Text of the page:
Not to be an alarmist, but our very identity as self-governing Americans is very much at risk from the growing “transnationalist” movement that would apply foreign law to domestic situations or to American citizens. My Examiner column today explains. It follows upon our Examiner editorial on Sunday that takes issues with the nomination of Yale Law Dean Harold Koh to be chief counsel at the State Department. The person who has done almost certainly the most thorough job outlining the powerful case against Koh is Ed Whelan of the Ethics and Public Policy Center, writing at NRO’s Bench Memos. (Be sure to follow the internal links at the bottom of that linked post!)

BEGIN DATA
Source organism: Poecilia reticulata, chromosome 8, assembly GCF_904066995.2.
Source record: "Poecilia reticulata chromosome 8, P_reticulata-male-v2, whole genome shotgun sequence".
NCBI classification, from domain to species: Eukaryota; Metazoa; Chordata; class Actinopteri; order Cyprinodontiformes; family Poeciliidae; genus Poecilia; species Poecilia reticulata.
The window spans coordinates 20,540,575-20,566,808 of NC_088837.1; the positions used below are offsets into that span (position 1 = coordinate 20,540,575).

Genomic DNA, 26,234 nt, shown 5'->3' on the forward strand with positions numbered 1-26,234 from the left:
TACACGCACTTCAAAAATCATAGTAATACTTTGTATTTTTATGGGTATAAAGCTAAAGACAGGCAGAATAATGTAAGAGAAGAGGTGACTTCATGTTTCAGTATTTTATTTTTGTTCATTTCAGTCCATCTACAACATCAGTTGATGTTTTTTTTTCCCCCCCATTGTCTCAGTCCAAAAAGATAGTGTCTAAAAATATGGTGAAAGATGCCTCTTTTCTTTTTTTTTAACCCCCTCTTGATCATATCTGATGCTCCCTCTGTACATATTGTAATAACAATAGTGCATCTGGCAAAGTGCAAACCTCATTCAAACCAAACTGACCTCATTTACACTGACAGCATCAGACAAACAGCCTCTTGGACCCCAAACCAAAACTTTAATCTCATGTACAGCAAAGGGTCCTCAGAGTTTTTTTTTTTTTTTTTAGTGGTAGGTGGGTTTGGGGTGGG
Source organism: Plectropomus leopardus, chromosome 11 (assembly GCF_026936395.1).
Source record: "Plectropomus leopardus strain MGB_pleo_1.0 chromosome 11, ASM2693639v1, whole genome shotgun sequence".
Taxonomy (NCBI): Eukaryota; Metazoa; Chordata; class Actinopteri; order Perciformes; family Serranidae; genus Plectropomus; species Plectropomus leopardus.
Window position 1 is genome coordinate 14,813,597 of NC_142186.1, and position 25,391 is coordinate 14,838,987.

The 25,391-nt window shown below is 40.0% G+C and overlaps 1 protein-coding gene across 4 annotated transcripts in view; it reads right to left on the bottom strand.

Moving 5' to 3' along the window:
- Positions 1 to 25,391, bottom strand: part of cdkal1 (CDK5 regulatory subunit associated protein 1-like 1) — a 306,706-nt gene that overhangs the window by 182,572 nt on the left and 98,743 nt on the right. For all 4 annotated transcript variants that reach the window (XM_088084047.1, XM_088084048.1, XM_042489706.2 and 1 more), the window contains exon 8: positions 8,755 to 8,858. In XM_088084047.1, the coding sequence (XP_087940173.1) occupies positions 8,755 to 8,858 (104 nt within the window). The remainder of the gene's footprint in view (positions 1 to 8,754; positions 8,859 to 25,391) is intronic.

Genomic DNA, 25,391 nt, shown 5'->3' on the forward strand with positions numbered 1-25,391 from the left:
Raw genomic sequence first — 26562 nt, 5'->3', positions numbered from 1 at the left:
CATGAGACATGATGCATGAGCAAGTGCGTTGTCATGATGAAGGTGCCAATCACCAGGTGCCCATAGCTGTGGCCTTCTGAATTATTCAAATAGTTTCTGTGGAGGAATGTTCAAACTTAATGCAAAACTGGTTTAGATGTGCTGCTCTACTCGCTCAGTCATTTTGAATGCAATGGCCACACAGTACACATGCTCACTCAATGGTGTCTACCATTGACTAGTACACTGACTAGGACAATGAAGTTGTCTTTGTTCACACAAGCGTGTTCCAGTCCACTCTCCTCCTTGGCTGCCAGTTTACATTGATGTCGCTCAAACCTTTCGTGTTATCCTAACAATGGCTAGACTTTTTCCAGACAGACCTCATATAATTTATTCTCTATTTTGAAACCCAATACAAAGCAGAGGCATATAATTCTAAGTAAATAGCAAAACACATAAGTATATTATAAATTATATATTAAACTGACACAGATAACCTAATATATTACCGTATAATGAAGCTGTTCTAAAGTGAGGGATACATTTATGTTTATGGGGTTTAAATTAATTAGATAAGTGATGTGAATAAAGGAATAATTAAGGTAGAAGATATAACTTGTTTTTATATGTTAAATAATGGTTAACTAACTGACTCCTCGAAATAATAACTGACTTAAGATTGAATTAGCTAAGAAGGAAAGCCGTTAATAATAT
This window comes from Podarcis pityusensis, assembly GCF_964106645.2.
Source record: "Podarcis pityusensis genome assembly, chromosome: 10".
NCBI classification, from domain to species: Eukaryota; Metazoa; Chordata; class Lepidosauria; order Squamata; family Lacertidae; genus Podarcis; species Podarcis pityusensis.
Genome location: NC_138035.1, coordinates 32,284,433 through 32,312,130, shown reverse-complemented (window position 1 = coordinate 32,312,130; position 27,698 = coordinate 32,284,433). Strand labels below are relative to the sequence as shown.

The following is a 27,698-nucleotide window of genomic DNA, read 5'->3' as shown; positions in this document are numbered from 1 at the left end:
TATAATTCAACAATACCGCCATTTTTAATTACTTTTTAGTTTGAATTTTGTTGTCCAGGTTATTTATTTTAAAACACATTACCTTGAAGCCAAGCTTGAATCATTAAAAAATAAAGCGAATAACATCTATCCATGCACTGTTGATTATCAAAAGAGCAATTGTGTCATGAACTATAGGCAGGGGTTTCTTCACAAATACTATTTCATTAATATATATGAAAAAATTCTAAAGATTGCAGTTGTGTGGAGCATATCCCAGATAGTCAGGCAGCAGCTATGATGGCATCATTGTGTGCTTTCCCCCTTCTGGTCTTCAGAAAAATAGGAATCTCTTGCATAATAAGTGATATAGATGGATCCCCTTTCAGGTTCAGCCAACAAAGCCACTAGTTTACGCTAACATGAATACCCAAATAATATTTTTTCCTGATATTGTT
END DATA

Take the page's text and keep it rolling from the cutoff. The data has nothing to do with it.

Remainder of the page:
Also good at NRO on these topics have been Matthew Frank and Andy McCarthy. Also good elsewhere have been Heritage’s Steven Groves and the Center for Security Policy’s Frank Gaffney (sorry — not enough time to dig up all the rest of the links).
Of course, Ruth Bader Ginsburg and Steven Breyer have been particularly outspoken about their support for citations of foreign law in U.S. cases. This is bad stuff.
It must be acknowledged that the new Spanish inquisition I described in my column involves a slightly different issue than that being pushed by Ginsburg and Breyer. But it’s all of the same general cut of cloth. Conservatives need to fight this trend for all we’re worth.
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